AR[ T ]MOIRE

 

ROBERT  DALE WILLIAMS

"IT IS IMPORTANT TO ELIMINATE TIME AS AN ELEMENT IN YOUR PICTURES, IF ETERNITY IS WHAT YOU'RE AIMING FOR."

Robert Dale Williams (born in 1972) is an oil painter from Reading, Pennsylvania.  He recalls his childhood in that industrial city as a time of wonder, when he was able to dive into his imagination and play without boundaries.  With dreams of becoming a comic book illustrator, Robert spent countless hours drawing heroes and villains in battle, all from his vivid imagination.  However, as he matured, his art started to turn towards more serious themes, and the reality of the cold, dark, and often violent world we all inhabit.  Williams increasingly saw the world as a place of cruelty and division, where the powerful prey upon the weak, and the weak strive to survive and resist.  Looking to express this view of the world, and drawing on inspiration from the Old Masters, Williams began painting in oils in 1992 at age 20.  As the training required to produce dramatic, large-scale paintings in the manner of the Old Masters was scarce in the 1990’s, Williams began a decades-long journey of discovery that would see him seek out, learn from, and eventually exhibit beside some of the greatest living figurative painters in the world.

Since his studies with the internationally recognized Norwegian painter Odd Nerdrum began in 2004, Robert’s work has been featured alongside other students of the contemporary master in a number of exhibitions.  Williams included paintings in three Kitsch Annual exhibitions in Norway and Spain, and was included in the significant tome by Nerdrum, “Kitsch: More Than Art” in 2011.  In 2013, three paintings by Williams were included in another published collection of works, “The Nerdrum School.”


"Your pictures need to speak to someone today, 500 years ago, and 500 years from now. Speak beyond time."

With his art, Williams plunges you into an intact view of a motionless reality.  A world captured in a still moment where not much is said, but rather felt.  A representation of what can only be acquired when nothing else is left…only that balanced composition between you and all, and that all and you.  And you simply comprehend that reality is as far and as close as you want it to be.  Within a reach, Williams is able to immerse you into the realization of what is, and there is no turning back.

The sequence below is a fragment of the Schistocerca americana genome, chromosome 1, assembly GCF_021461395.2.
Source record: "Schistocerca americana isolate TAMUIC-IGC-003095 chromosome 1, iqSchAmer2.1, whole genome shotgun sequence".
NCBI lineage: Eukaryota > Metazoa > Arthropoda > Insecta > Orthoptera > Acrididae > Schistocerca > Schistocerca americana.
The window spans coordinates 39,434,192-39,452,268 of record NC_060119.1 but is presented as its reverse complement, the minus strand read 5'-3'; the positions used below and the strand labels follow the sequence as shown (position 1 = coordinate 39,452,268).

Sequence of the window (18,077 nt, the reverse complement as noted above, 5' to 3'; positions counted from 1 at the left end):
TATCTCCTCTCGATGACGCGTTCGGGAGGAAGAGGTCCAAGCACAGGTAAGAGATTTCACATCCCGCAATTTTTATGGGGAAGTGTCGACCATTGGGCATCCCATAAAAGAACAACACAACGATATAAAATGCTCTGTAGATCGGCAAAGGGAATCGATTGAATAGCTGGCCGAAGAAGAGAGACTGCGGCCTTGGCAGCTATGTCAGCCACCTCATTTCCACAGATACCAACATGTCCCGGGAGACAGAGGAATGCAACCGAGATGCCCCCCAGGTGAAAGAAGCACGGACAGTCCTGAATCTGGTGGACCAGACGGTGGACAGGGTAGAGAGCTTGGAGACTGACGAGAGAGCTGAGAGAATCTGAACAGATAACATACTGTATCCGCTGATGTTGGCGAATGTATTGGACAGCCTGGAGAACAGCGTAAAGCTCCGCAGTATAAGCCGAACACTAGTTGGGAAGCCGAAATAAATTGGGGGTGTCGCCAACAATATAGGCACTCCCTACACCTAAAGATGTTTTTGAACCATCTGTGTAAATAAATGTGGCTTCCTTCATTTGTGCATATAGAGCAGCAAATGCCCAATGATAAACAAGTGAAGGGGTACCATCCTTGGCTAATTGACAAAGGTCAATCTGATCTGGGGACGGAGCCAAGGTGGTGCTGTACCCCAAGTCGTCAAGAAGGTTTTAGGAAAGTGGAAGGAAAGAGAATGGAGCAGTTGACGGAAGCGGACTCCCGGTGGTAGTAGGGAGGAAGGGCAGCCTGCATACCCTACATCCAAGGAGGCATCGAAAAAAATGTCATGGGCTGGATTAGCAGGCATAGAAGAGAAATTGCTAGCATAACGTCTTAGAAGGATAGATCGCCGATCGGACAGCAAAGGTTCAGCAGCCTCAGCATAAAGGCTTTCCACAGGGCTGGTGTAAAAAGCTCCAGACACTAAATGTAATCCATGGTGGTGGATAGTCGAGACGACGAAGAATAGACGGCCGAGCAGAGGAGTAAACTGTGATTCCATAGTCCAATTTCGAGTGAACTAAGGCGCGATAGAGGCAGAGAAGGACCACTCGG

Q. Do you remember the first art you made? What was it and how old were you? Tell us about your beginnings, how were your first steps in the art world?
A.
 I don’t remember my first drawing, but I remember one of the first paintings I made that was displayed.  I was in third grade, and we were given a project to draw horses.  It was apparently a citywide competition.  I remember the other students were trying to copy images of horses from photographs.  I didn’t like being bound to photographs, even back then, so I painted running horses from my imagination.  I won that competition, and my painting was displayed in my grade school lobby with a ribbon on it.  That felt great, but I would’ve continued drawing regardless of the outcome of that competition – I was completely obsessed with creativity and my imagination.  My teachers took notice, and I was bused to the local museum as a middle school student to participate in special art programs.  When I started high school, I was placed in art classes with the senior students.  It was challenging, but working to match the level of the older students just made me a stronger student.

Q. What have you had to sacrifice for this career?
A.
 I feared that the life of an artist meant isolation.  My awkwardness in social situations hadn’t been helped by my compulsive drawing habits as a teenager.  Soon after graduating high school, I began a lifestyle of alternating between trying to live as a “normal” person, then diving back into drawing and painting with everything I had.  That practice was detrimental to both aims – I wasn’t at jobs long enough to build a stable career, and I wasn’t painting enough to gain momentum in the art world.  I couldn’t say, however, that I sacrificed a “normal” life for the life of a painter, because I didn’t have that life.  It rejected me at every turn.  Sometimes I think the mechanisms of life put you where you need to be.  Incidentally, my fears were unfounded because I did find my life companion in 2006, and I’ve been married since 2011.